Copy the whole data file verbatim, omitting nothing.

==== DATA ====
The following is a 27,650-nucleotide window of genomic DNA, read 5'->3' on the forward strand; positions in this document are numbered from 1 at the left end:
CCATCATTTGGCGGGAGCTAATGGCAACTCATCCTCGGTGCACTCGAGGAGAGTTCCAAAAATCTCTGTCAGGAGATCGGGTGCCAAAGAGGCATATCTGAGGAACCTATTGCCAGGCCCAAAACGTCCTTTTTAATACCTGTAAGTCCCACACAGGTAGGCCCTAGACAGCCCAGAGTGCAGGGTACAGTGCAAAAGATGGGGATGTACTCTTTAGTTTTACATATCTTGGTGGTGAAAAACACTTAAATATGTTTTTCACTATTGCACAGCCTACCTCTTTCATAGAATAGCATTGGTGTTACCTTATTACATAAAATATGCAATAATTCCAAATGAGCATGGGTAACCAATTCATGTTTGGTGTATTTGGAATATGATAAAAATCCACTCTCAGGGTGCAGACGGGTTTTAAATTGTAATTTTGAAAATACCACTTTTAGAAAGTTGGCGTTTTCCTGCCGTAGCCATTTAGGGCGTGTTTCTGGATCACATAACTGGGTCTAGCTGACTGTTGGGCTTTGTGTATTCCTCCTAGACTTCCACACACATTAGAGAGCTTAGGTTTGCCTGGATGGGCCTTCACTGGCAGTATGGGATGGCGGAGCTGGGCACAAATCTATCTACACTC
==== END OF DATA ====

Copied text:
The following is a 27,650-nucleotide window of genomic DNA, read 5'->3' on the forward strand; positions in this document are numbered from 1 at the left end:
CCATCATTTGGCGGGAGCTAATGGCAACTCATCCTCGGTGCACTCGAGGAGAGTTCCAAAAATCTCTGTCAGGAGATCGGGTGCCAAAGAGGCATATCTGAGGAACCTATTGCCAGGCCCAAAACGTCCTTTTTAATACCTGTAAGTCCCACACAGGTAGGCCCTAGACAGCCCAGAGTGCAGGGTACAGTGCAAAAGATGGGGATGTACTCTTTAGTTTTACATATCTTGGTGGTGAAAAACACTTAAATATGTTTTTCACTATTGCACAGCCTACCTCTTTCATAGAATAGCATTGGTGTTACCTTATTACATAAAATATGCAATAATTCCAAATGAGCATGGGTAACCAATTCATGTTTGGTGTATTTGGAATATGATAAAAATCCACTCTCAGGGTGCAGACGGGTTTTAAATTGTAATTTTGAAAATACCACTTTTAGAAAGTTGGCGTTTTCCTGCCGTAGCCATTTAGGGCGTGTTTCTGGATCACATAACTGGGTCTAGCTGACTGTTGGGCTTTGTGTATTCCTCCTAGACTTCCACACACATTAGAGAGCTTAGGTTTGCCTGGATGGGCCTTCACTGGCAGTATGGGATGGCGGAGCTGGGCACAAATCTATCTACACTC